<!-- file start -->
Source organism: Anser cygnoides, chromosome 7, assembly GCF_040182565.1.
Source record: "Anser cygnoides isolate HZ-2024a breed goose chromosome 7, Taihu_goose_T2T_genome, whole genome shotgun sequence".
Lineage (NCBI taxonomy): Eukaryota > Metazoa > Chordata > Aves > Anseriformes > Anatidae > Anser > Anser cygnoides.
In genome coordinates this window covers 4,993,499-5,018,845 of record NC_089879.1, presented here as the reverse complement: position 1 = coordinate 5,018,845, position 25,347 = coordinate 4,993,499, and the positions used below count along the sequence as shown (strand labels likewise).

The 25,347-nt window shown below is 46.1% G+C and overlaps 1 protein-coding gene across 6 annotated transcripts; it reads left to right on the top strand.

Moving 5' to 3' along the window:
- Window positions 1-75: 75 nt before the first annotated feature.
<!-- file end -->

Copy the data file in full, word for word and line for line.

Source organism: Anser cygnoides, chromosome 7, assembly GCF_040182565.1.
Source record: "Anser cygnoides isolate HZ-2024a breed goose chromosome 7, Taihu_goose_T2T_genome, whole genome shotgun sequence".
Lineage (NCBI taxonomy): Eukaryota > Metazoa > Chordata > Aves > Anseriformes > Anatidae > Anser > Anser cygnoides.
In genome coordinates this window covers 4,993,499-5,018,845 of record NC_089879.1, presented here as the reverse complement: position 1 = coordinate 5,018,845, position 25,347 = coordinate 4,993,499, and the positions used below count along the sequence as shown (strand labels likewise).

The 25,347-nt window shown below is 46.1% G+C and overlaps 1 protein-coding gene across 6 annotated transcripts; it reads left to right on the top strand.

Moving 5' to 3' along the window:
- Window positions 1-75: 75 nt before the first annotated feature.